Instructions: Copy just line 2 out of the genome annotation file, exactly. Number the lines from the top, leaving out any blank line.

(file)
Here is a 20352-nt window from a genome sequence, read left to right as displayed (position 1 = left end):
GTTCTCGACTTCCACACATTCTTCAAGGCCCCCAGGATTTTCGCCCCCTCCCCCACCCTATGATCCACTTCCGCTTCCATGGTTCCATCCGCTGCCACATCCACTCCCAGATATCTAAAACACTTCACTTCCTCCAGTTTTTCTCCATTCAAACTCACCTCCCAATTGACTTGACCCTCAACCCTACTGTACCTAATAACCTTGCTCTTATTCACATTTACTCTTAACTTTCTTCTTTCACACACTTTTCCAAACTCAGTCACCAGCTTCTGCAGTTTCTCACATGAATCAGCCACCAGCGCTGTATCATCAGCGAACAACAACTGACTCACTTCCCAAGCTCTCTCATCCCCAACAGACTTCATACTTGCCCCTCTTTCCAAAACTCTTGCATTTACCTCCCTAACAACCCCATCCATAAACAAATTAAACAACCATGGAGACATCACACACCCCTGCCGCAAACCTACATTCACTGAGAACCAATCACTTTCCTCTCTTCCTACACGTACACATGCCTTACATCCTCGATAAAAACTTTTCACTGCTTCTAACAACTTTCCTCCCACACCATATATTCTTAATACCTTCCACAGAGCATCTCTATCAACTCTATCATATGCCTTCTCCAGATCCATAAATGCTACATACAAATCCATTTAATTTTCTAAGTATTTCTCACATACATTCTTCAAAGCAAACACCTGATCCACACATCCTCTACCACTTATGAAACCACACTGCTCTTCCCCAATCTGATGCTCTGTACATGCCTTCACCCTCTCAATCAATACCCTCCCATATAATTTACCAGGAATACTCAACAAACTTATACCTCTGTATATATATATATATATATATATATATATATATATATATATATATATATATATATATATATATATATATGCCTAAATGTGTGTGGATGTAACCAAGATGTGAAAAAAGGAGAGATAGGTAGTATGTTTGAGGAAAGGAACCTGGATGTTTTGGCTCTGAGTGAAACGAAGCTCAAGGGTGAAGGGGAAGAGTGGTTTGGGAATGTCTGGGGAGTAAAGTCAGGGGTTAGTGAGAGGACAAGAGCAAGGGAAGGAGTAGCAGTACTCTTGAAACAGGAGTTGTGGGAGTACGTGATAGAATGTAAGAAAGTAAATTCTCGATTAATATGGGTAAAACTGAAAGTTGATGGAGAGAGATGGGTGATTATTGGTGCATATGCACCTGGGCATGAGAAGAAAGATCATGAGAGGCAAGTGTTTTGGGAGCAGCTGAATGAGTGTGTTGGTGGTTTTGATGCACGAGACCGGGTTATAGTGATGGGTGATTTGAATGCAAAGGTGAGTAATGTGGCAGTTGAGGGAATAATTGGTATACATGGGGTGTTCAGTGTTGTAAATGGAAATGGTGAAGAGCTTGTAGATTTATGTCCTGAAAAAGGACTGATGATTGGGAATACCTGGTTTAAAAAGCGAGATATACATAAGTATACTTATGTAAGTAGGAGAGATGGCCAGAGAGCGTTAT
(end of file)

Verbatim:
GTTCTCGACTTCCACACATTCTTCAAGGCCCCCAGGATTTTCGCCCCCTCCCCCACCCTATGATCCACTTCCGCTTCCATGGTTCCATCCGCTGCCACATCCACTCCCAGATATCTAAAACACTTCACTTCCTCCAGTTTTTCTCCATTCAAACTCACCTCCCAATTGACTTGACCCTCAACCCTACTGTACCTAATAACCTTGCTCTTATTCACATTTACTCTTAACTTTCTTCTTTCACACACTTTTCCAAACTCAGTCACCAGCTTCTGCAGTTTCTCACATGAATCAGCCACCAGCGCTGTATCATCAGCGAACAACAACTGACTCACTTCCCAAGCTCTCTCATCCCCAACAGACTTCATACTTGCCCCTCTTTCCAAAACTCTTGCATTTACCTCCCTAACAACCCCATCCATAAACAAATTAAACAACCATGGAGACATCACACACCCCTGCCGCAAACCTACATTCACTGAGAACCAATCACTTTCCTCTCTTCCTACACGTACACATGCCTTACATCCTCGATAAAAACTTTTCACTGCTTCTAACAACTTTCCTCCCACACCATATATTCTTAATACCTTCCACAGAGCATCTCTATCAACTCTATCATATGCCTTCTCCAGATCCATAAATGCTACATACAAATCCATTTAATTTTCTAAGTATTTCTCACATACATTCTTCAAAGCAAACACCTGATCCACACATCCTCTACCACTTATGAAACCACACTGCTCTTCCCCAATCTGATGCTCTGTACATGCCTTCACCCTCTCAATCAATACCCTCCCATATAATTTACCAGGAATACTCAACAAACTTATACCTCTGTATATATATATATATATATATATATATATATATATATATATATATATATATATATATATATATATATATGCCTAAATGTGTGTGGATGTAACCAAGATGTGAAAAAAGGAGAGATAGGTAGTATGTTTGAGGAAAGGAACCTGGATGTTTTGGCTCTGAGTGAAACGAAGCTCAAGGGTGAAGGGGAAGAGTGGTTTGGGAATGTCTGGGGAGTAAAGTCAGGGGTTAGTGAGAGGACAAGAGCAAGGGAAGGAGTAGCAGTACTCTTGAAACAGGAGTTGTGGGAGTACGTGATAGAATGTAAGAAAGTAAATTCTCGATTAATATGGGTAAAACTGAAAGTTGATGGAGAGAGATGGGTGATTATTGGTGCATATGCACCTGGGCATGAGAAGAAAGATCATGAGAGGCAAGTGTTTTGGGAGCAGCTGAATGAGTGTGTTGGTGGTTTTGATGCACGAGACCGGGTTATAGTGATGGGTGATTTGAATGCAAAGGTGAGTAATGTGGCAGTTGAGGGAATAATTGGTATACATGGGGTGTTCAGTGTTGTAAATGGAAATGGTGAAGAGCTTGTAGATTTATGTCCTGAAAAAGGACTGATGATTGGGAATACCTGGTTTAAAAAGCGAGATATACATAAGTATACTTATGTAAGTAGGAGAGATGGCCAGAGAGCGTTAT